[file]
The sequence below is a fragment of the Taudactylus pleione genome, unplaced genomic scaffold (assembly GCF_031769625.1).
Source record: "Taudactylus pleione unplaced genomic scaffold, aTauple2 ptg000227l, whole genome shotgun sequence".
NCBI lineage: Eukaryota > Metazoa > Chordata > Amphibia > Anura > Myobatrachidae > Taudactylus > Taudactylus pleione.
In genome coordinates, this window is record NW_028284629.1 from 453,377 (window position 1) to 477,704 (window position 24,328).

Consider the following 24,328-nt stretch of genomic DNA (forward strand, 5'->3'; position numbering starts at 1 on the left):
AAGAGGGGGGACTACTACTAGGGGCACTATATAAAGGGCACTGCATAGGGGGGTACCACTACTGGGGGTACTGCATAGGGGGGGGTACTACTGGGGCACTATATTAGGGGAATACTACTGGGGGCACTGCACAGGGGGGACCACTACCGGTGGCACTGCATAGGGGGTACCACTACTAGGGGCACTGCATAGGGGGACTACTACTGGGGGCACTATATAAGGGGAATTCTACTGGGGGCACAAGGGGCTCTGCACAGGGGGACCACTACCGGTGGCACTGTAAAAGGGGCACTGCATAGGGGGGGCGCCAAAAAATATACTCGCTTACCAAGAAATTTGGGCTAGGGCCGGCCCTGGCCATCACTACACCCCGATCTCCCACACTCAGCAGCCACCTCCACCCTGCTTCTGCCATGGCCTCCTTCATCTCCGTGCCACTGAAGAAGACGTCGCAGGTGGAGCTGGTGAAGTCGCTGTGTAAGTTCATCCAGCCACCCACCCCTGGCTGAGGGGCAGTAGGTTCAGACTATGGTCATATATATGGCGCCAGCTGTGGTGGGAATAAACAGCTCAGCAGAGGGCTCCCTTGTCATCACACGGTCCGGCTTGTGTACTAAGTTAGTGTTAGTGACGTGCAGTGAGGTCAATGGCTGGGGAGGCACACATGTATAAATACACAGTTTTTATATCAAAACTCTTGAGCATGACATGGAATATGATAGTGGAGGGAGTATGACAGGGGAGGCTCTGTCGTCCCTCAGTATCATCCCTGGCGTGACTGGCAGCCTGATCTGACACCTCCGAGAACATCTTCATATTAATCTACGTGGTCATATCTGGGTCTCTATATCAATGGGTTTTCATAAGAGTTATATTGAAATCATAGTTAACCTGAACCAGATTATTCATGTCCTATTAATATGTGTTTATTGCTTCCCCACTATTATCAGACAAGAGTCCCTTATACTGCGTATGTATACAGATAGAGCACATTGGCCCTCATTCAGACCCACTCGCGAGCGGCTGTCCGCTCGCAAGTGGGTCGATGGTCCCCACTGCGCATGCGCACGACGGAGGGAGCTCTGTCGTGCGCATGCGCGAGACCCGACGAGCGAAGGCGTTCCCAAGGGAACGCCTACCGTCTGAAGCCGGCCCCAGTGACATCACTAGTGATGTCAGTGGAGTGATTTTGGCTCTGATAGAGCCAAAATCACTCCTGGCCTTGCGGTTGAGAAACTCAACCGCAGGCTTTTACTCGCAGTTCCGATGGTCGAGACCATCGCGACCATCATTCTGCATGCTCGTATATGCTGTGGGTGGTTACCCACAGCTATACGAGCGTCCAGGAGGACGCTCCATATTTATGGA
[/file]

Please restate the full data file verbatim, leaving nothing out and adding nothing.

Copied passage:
The sequence below is a fragment of the Taudactylus pleione genome, unplaced genomic scaffold (assembly GCF_031769625.1).
Source record: "Taudactylus pleione unplaced genomic scaffold, aTauple2 ptg000227l, whole genome shotgun sequence".
NCBI lineage: Eukaryota > Metazoa > Chordata > Amphibia > Anura > Myobatrachidae > Taudactylus > Taudactylus pleione.
In genome coordinates, this window is record NW_028284629.1 from 453,377 (window position 1) to 477,704 (window position 24,328).

Consider the following 24,328-nt stretch of genomic DNA (forward strand, 5'->3'; position numbering starts at 1 on the left):
AAGAGGGGGGACTACTACTAGGGGCACTATATAAAGGGCACTGCATAGGGGGGTACCACTACTGGGGGTACTGCATAGGGGGGGGTACTACTGGGGCACTATATTAGGGGAATACTACTGGGGGCACTGCACAGGGGGGACCACTACCGGTGGCACTGCATAGGGGGTACCACTACTAGGGGCACTGCATAGGGGGACTACTACTGGGGGCACTATATAAGGGGAATTCTACTGGGGGCACAAGGGGCTCTGCACAGGGGGACCACTACCGGTGGCACTGTAAAAGGGGCACTGCATAGGGGGGGCGCCAAAAAATATACTCGCTTACCAAGAAATTTGGGCTAGGGCCGGCCCTGGCCATCACTACACCCCGATCTCCCACACTCAGCAGCCACCTCCACCCTGCTTCTGCCATGGCCTCCTTCATCTCCGTGCCACTGAAGAAGACGTCGCAGGTGGAGCTGGTGAAGTCGCTGTGTAAGTTCATCCAGCCACCCACCCCTGGCTGAGGGGCAGTAGGTTCAGACTATGGTCATATATATGGCGCCAGCTGTGGTGGGAATAAACAGCTCAGCAGAGGGCTCCCTTGTCATCACACGGTCCGGCTTGTGTACTAAGTTAGTGTTAGTGACGTGCAGTGAGGTCAATGGCTGGGGAGGCACACATGTATAAATACACAGTTTTTATATCAAAACTCTTGAGCATGACATGGAATATGATAGTGGAGGGAGTATGACAGGGGAGGCTCTGTCGTCCCTCAGTATCATCCCTGGCGTGACTGGCAGCCTGATCTGACACCTCCGAGAACATCTTCATATTAATCTACGTGGTCATATCTGGGTCTCTATATCAATGGGTTTTCATAAGAGTTATATTGAAATCATAGTTAACCTGAACCAGATTATTCATGTCCTATTAATATGTGTTTATTGCTTCCCCACTATTATCAGACAAGAGTCCCTTATACTGCGTATGTATACAGATAGAGCACATTGGCCCTCATTCAGACCCACTCGCGAGCGGCTGTCCGCTCGCAAGTGGGTCGATGGTCCCCACTGCGCATGCGCACGACGGAGGGAGCTCTGTCGTGCGCATGCGCGAGACCCGACGAGCGAAGGCGTTCCCAAGGGAACGCCTACCGTCTGAAGCCGGCCCCAGTGACATCACTAGTGATGTCAGTGGAGTGATTTTGGCTCTGATAGAGCCAAAATCACTCCTGGCCTTGCGGTTGAGAAACTCAACCGCAGGCTTTTACTCGCAGTTCCGATGGTCGAGACCATCGCGACCATCATTCTGCATGCTCGTATATGCTGTGGGTGGTTACCCACAGCTATACGAGCGTCCAGGAGGACGCTCCATATTTATGGA